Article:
The Joy of Science is Team Science
Meet the Family
David M. Warshaw, Ph.D.
University Distinguished Professor and Chair
I received my B.S. in Electrical Engineering from Rutgers University and Ph.D. in Physiology & Biophysics from the University of Vermont. As a postdoc with Fredric Fay at UMass Medical, I studied single smooth muscle cell mechanics. My present research focuses on the structure and function of cardiac muscle contractile proteins as well as non-muscle molecular motors using single molecule biophysical techniques such as laser trapping and super-resolution microscopy. Presently, my lab has two research foci. One area focuses on the molecular mechanism by which myosin binding protein-C modulates cardiac and skeletal muscle contractility, using an in vitro muscle model systems. The other focus is in vitro 3D model systems of intracellular cargo transport by myosin motors. I have been the Principal Investigator of a National Institutes of Health (NIH) Program Project Grant focused on the molecular basis of genetic heart failure. I am an Established Investigator and Fellow of the American Heart Association and a Fellow of the Biophysical Society. I have organized numerous International Conferences and Symposia, including the Gordon Conference on “Muscle Contractile Proteins” and was the program co-chair of the Biophysical Society annual meeting. I have and continue to serve on numerous NIH review panels and was a member of the Scientific Advisory Panel for the NIH Nanomedicine Initiative. I have trained 26 pre- and postdoctoral fellows of which 17 have gone on to university faculty positions.
Brandon Bensel, Ph.D.
Kinesin and myosin molecular motors
Proper delivery of vesicular cargoes via intracellular transport is necessary to ensure healthy cellular function. To date, much work has been done to understand the biophysics of molecular motor-based cargo transport in vitro, yet much of this work has been done in 2 dimensions with a single type of motor on a rigid cargo. However, in vivo vesicular transport occurs in 3-dimensional cytoskeletal networks, and vesicular cargoes are often decorated with multiple copies of multiple types of molecular motor. My work aims to understand how teams of multiple kinesin and myosin molecular motors navigate complex 3-dimensional networks of microtubules and actin filaments while bound to fluid-like liposome cargoes. I use purified recombinant motor proteins, purified tubulin and actin, and lab-made liposomes to reconstitute a complex in vitro model system of vesicular cargo transport on a microscope slide. 3D STORM and single-particle tracking are used to characterize cytoskeletal networks and monitor liposome motion with nanometer spatial resolution and <100-millisecond temporal resolution. I also use optical trapping to assess force generation by motor ensembles, and TIRF microscopy for 2D motility experiments. Together these techniques allow me to understand the emergent properties of cargo transport in a more physiological system as compared to classical single molecule studies.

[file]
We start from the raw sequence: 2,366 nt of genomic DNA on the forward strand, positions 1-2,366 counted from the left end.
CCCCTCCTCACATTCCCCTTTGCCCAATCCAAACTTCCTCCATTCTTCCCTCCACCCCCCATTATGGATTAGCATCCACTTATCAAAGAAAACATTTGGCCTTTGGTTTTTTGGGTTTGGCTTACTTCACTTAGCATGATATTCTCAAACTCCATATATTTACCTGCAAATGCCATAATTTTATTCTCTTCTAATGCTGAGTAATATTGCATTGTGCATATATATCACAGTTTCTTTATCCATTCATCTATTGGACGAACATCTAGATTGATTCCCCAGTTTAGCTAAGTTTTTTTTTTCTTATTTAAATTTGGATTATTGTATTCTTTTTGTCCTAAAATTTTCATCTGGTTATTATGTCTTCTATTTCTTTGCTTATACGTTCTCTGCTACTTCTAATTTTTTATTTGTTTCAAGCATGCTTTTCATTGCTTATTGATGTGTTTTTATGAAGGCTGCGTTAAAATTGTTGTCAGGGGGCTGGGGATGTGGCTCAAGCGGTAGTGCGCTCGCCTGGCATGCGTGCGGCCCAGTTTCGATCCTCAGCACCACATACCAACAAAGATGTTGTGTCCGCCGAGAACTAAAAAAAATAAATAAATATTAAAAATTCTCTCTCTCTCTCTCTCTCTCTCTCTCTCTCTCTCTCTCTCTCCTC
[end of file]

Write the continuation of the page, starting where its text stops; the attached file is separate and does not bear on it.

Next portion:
Shane R. Nelson, Ph.D.
Andrew Mead, Ph.D.
Opto-Mechanical Design Engineer